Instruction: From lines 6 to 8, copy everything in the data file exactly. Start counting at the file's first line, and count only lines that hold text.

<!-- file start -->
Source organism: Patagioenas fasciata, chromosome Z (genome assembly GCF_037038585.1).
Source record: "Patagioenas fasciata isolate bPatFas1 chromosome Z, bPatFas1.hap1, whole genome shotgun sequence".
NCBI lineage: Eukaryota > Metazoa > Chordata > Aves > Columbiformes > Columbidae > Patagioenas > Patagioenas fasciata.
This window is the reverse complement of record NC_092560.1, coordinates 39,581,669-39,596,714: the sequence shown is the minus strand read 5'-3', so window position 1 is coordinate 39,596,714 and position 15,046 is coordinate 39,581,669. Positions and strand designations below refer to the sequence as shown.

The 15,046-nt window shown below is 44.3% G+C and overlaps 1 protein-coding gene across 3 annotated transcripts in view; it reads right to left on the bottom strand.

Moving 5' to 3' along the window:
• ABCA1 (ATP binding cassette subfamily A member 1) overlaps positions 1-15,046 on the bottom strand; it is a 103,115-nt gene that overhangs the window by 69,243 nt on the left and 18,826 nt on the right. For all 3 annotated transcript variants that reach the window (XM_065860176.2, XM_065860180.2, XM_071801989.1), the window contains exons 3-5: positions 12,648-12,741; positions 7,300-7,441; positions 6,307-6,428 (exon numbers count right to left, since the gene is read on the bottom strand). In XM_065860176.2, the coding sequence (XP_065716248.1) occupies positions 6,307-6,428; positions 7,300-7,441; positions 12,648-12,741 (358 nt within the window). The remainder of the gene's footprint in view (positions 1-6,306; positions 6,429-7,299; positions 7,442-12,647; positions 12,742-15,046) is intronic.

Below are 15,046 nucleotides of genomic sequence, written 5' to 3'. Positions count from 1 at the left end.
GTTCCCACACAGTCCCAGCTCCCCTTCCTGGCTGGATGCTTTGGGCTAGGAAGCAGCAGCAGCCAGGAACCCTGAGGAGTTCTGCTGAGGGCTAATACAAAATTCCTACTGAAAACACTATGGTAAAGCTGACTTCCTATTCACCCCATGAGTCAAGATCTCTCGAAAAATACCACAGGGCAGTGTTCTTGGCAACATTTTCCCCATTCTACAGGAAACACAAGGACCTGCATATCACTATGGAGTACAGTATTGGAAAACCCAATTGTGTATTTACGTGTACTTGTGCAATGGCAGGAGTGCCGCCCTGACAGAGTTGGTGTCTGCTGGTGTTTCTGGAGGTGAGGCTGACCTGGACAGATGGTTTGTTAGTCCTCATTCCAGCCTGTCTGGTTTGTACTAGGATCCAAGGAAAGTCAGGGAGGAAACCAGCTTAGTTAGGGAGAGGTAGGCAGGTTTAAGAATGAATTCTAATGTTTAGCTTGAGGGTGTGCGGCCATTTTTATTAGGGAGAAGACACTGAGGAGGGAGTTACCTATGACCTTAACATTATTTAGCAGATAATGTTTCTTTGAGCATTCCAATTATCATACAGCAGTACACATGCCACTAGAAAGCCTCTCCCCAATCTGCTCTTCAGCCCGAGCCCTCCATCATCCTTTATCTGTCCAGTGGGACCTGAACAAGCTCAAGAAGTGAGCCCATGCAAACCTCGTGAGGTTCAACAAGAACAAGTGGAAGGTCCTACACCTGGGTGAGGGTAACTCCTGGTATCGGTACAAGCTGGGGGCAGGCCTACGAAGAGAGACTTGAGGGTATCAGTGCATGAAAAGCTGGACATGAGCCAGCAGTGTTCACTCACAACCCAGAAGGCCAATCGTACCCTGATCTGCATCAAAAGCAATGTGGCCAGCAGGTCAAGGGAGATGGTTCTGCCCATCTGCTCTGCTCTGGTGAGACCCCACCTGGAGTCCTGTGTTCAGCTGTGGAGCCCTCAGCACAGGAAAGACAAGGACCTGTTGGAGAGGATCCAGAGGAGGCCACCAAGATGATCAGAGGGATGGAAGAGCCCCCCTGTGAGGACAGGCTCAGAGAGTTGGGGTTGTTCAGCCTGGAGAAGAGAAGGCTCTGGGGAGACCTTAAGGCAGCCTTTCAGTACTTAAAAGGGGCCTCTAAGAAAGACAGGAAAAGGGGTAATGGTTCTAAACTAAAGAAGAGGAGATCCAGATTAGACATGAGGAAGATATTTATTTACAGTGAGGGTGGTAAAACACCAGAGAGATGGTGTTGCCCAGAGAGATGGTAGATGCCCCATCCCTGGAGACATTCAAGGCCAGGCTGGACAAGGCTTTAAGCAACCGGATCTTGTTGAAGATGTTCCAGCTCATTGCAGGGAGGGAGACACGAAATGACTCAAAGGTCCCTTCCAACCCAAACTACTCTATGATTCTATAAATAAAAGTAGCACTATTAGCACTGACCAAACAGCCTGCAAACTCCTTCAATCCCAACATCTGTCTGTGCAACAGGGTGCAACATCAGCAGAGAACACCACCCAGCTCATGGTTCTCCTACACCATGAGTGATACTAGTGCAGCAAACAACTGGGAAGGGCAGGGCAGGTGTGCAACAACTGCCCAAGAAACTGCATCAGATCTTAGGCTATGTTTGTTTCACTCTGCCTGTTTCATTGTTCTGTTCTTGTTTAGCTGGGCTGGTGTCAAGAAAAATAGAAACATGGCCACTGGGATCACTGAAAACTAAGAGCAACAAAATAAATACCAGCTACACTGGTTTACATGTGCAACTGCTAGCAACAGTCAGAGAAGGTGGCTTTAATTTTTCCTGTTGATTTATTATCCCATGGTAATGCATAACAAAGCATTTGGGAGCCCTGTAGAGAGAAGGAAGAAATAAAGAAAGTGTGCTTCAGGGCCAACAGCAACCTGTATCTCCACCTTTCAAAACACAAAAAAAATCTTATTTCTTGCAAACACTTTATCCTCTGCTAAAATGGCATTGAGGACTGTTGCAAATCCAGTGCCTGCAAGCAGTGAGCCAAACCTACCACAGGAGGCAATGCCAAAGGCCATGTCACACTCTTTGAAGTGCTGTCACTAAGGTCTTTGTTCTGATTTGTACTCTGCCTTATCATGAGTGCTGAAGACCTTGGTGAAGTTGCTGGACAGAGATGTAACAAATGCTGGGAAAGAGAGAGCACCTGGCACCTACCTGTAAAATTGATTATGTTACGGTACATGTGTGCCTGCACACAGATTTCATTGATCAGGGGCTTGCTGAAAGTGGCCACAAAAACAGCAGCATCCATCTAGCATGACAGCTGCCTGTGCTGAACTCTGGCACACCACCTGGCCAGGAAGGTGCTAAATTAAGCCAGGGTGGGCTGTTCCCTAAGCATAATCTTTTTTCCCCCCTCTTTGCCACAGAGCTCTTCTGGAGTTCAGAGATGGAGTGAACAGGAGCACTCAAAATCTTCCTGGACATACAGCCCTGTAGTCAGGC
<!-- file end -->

Moving 5' to 3' along the window:
• ABCA1 (ATP binding cassette subfamily A member 1) overlaps positions 1-15,046 on the bottom strand; it is a 103,115-nt gene that overhangs the window by 69,243 nt on the left and 18,826 nt on the right. For all 3 annotated transcript variants that reach the window (XM_065860176.2, XM_065860180.2, XM_071801989.1), the window contains exons 3-5: positions 12,648-12,741; positions 7,300-7,441; positions 6,307-6,428 (exon numbers count right to left, since the gene is read on the bottom strand). In XM_065860176.2, the coding sequence (XP_065716248.1) occupies positions 6,307-6,428; positions 7,300-7,441; positions 12,648-12,741 (358 nt within the window). The remainder of the gene's footprint in view (positions 1-6,306; positions 6,429-7,299; positions 7,442-12,647; positions 12,742-15,046) is intronic.

Below are 15,046 nucleotides of genomic sequence, written 5' to 3'. Positions count from 1 at the left end.